The Royal Ballroom was not accustomed to motorbikes careening through its windows, but the helmeted man had a message.
A red triangle on the seal told the King all he needed.
“A storm nears,” he said. “We must ready.”
“Hang on,” said the biker. “Is this not 93 Privet Drive?”
Ben Reynolds quit his job to be a writer. What an idiot. Find more at justpunchtheclock.com
The ship halted; the black grains of sand slowed it.
Was this how it should look?
Taking another look at the brochure, I looked up and squinted. The picture looked like paradise.
Were those skulls on spears? Maybe I was just sea sick.
But it looked nothing like the advertisements.
Victoria is a 13-year-old girl who enjoys writing, reading, and drawing, all with her cat, of course.
Doctor Lorne Calder returned home to meet with Bert Ryan, a carpenter he’d hired to complete renovations at his home. Upon entry, he noticed a flaw in the foyer.
“You’re a master carpenter? Just look at that!” Calder complained.
“It’s easier for you,” replied Ryan. “You bury all your mistakes.”
Paul Finnigan is an Ottawa-based writer who has a collection of short fiction that has appeared in both Canada and the United States. Some previous publishers of his work include Boston Literary Magazine, Feathertale, Polar Expression Publishing, and Every Writer the Magazine.
King came running, tail wagging, the carcass of the neighbor’s bunny dangling from his mouth. Quickly, Jonah stuffed it back in the pen beside the neighbor’s patio.
When the neighbors returned from vacation, they tried to solve the mystery of what sicko dug up their dead pet from their lawn.
Roger Miller is a writer and stand up comedian living in Philadelphia, PA. He has performed at venues across the country, often seeking laughs at taverns and pubs in towns he’s never heard of.
The telegram crumpled in her hand.
BILLY MACALISTER. KILLED IN ACTION.
Hottest September day of 1915. She walked to the oak tree, picked the strongest branch, threw the rope. She didn’t hear the other Mrs William Macalister hammering at the door, clutching the wrong telegram.
BILLY MACALISTER. WOUNDED. COMING HOME.
Julia Vaughan is a fifty-something writer living in Ironbridge, Shropshire with cats, dogs and a grumpy husband. She has been writing stories since forever and has just published her first book of crime and mystery stories on Amazon Kindle: Grave Expectations & Other Tales.
What had been planet Yardinvert was now a cluster of brown bits. Bulging eyes encircled Lord Lapso. He was relieved his black hood obscured his gawk.
“You’ll die for this!” exclaimed one hostage.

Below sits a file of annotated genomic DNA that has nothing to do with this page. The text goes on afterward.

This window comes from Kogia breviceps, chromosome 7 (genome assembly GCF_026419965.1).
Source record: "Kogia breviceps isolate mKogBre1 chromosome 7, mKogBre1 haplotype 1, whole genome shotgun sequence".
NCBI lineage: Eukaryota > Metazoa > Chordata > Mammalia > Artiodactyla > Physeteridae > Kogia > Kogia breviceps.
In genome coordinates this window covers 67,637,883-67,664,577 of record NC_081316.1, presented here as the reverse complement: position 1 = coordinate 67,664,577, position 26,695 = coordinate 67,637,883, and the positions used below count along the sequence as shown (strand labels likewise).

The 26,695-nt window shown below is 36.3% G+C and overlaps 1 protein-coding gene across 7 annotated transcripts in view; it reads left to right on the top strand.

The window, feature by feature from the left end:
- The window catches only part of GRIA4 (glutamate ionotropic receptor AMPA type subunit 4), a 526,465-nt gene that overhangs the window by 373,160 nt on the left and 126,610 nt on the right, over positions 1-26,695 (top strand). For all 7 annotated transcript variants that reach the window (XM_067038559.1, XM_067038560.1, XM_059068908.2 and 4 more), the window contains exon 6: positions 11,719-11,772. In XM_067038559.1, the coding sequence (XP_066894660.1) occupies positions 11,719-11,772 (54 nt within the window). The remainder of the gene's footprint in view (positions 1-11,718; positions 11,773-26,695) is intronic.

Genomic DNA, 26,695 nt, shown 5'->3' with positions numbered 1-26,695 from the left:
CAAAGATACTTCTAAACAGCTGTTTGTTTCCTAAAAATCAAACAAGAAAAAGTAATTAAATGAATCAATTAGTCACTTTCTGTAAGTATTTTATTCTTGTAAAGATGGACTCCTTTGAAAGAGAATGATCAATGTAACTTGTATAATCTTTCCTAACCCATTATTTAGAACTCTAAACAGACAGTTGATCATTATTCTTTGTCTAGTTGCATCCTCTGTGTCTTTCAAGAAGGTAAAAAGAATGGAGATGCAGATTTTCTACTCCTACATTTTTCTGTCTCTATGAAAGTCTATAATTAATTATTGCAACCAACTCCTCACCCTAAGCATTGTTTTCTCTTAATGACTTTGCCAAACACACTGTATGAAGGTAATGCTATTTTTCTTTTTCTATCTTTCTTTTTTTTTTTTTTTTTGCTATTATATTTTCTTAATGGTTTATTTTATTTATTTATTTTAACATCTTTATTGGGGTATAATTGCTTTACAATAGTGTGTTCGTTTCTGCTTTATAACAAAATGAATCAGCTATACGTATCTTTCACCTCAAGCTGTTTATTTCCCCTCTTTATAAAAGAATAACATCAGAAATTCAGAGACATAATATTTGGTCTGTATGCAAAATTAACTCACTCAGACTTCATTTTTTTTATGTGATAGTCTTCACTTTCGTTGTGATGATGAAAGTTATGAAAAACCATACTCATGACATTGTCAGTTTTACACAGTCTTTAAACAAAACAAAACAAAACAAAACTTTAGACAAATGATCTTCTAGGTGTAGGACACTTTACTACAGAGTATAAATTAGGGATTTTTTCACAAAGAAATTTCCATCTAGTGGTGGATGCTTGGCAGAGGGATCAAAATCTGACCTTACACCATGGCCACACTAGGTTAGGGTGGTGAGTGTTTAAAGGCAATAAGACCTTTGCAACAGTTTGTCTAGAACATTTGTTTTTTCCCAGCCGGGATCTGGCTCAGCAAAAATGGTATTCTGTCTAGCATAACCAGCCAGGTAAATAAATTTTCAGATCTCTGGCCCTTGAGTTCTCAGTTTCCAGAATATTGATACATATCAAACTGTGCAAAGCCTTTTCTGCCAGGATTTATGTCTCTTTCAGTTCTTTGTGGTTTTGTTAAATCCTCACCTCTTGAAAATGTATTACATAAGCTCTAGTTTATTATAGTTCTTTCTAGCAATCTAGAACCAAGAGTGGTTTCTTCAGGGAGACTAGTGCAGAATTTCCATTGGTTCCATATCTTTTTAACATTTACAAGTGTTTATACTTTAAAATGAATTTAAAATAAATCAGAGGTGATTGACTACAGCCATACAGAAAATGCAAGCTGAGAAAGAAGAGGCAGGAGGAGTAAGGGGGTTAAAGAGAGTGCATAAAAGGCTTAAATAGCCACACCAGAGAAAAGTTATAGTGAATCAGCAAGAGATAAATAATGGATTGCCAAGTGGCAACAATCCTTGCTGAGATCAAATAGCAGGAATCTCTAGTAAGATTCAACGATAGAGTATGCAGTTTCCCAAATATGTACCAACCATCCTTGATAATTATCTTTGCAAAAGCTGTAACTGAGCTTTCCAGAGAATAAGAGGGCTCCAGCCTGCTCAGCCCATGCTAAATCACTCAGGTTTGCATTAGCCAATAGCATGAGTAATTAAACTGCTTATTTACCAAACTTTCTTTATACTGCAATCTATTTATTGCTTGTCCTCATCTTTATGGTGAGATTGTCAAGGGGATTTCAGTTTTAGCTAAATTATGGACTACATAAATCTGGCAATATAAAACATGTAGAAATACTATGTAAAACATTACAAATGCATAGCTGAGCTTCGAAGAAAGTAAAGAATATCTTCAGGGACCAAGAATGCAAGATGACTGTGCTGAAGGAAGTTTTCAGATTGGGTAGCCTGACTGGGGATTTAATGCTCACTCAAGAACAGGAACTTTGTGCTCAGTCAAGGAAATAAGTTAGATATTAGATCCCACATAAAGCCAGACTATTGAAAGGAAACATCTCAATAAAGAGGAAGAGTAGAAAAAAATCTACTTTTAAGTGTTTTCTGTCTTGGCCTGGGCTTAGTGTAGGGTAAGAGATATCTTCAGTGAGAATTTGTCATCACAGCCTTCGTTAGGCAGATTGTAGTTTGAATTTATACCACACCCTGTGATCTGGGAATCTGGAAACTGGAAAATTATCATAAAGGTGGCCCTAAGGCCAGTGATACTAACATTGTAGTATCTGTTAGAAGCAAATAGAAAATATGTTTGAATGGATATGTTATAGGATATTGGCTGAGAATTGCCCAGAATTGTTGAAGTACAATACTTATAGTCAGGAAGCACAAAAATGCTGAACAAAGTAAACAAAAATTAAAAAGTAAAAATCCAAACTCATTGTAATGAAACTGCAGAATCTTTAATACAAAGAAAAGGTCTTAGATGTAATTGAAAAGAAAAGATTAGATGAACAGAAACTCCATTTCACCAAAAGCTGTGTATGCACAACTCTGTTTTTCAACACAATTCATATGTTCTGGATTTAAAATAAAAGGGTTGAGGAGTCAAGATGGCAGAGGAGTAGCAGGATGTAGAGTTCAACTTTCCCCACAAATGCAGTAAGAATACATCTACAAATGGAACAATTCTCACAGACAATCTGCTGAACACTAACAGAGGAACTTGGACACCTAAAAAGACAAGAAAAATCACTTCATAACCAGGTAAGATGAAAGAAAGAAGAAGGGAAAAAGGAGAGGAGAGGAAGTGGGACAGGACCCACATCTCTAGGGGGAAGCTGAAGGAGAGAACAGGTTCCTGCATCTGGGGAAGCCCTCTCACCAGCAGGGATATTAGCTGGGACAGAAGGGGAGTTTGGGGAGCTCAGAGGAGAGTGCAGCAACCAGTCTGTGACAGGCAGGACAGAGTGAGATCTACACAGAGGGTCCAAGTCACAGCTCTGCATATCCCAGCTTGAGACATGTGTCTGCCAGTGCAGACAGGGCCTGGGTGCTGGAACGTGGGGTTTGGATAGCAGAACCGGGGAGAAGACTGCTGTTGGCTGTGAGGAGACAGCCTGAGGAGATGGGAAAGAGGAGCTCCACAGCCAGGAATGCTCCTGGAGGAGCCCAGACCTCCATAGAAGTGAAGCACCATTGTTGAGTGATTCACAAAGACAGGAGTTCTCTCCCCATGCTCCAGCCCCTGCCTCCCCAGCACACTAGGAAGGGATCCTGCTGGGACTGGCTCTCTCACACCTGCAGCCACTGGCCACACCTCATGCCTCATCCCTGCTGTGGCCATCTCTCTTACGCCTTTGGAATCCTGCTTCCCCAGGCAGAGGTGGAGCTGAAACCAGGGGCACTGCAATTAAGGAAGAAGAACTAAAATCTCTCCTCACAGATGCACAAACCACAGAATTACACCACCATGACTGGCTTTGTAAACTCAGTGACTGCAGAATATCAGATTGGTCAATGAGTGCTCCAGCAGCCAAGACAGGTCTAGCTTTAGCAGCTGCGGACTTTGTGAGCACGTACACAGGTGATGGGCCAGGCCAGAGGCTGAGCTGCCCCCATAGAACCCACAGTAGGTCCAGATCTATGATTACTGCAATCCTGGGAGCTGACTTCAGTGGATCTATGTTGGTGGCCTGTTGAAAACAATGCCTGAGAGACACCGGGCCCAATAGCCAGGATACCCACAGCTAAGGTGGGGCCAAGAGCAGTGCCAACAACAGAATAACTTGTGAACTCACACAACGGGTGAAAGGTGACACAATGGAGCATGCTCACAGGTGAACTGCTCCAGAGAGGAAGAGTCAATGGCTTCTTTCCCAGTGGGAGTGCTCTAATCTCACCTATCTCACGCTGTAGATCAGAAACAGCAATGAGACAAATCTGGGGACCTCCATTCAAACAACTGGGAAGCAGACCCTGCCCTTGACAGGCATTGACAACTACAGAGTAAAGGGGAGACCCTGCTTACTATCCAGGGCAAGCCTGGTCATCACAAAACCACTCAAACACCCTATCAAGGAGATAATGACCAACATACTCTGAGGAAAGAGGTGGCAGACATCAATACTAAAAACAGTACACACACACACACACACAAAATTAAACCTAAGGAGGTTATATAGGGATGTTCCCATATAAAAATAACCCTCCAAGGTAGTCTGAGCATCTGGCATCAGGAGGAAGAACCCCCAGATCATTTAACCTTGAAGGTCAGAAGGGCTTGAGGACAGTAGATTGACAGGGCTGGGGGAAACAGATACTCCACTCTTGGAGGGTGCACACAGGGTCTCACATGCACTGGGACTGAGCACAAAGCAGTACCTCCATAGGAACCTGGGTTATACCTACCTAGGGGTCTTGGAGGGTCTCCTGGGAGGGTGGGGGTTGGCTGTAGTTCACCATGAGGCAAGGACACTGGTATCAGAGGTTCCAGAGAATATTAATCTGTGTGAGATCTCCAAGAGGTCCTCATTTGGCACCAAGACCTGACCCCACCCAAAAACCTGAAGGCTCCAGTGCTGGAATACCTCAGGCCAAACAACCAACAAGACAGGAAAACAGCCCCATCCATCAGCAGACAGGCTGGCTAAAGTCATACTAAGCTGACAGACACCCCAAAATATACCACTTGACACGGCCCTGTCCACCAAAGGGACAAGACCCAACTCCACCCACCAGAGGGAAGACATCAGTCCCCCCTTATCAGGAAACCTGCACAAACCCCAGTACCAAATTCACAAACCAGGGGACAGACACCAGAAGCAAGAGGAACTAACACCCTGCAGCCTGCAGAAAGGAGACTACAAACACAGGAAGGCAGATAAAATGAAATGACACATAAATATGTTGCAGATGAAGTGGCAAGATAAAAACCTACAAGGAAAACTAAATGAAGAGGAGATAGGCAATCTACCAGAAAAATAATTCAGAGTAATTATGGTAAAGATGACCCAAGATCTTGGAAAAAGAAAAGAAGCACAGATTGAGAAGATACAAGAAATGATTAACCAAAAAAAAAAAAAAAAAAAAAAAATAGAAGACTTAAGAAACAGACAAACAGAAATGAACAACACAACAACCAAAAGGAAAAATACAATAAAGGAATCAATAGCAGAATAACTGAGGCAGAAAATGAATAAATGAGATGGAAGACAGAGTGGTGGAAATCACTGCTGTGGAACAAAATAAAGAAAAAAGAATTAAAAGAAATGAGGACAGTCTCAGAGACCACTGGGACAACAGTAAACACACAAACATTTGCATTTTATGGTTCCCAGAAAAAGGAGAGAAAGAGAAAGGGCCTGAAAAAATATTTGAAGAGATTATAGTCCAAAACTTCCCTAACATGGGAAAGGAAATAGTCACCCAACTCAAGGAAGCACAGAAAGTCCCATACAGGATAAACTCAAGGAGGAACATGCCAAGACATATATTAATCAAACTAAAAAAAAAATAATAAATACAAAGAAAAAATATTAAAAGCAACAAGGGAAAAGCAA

The dark lord sighed. Note to self: keep some distance between the finger and button when bluffing.
Joey wasn’t interested in writing while at school but has been writing on his own in recent years. He doesn’t really care that Alderaan was peaceful nor how many Bothans died to bring you this story. Cos he’s a jerk, that’s why.
I was lying in bed when the phone rang. Sleepily, I picked up the receiver to answer it, and realized something was wrong.
I put the tube of hand cream down on my bedside table, put my glasses on, and picked up the real phone, instead.
It was nothing important.
Anne Lever is recently retired and is a mature student at ChristChurch University in Canterbury.
There I stood at the perfect venue, wearing a perfect dress, waiting for a perfect ring. It should have been the perfect day.
But as I stood at the altar, I realized it was all wrong, because the perfect guy was sitting in the pews, a guest at today’s event.
Kelsey Binder is a high school student from southern Louisiana.
“The world’s your oyster!” they said.
I want to say they lied, pin the blame on anyone but myself, but I can’t.
I could’ve made something of my life. Instead I chose the unthinkable.
He’s been in prison for nine years because of what I did. Six more to go.
Gabrielle Soong is a 17-year-old high schooler and aspiring writer. Besides writing, her favorite things are music, reading, and soccer. She has big plans to travel the world and write novels.
“What’s wrong?” asked my tattoo artist.
I took another swig from the bottle. “Ann left me.”
His bloodshot eyes said he knew the feeling. “Zita walked out on me,” he confessed.
I blinked, shared the bottle.
When I woke, I found a swirling, black ‘Z’ forever inscribed on my chest.
Alexis A. Hunter specializes in short stories and flash fiction. Thankfully, she types her imaginings out now instead of scribbling them in notebooks like she did as a child. To learn more about Alexis visit www.idreamagain.wordpress.com.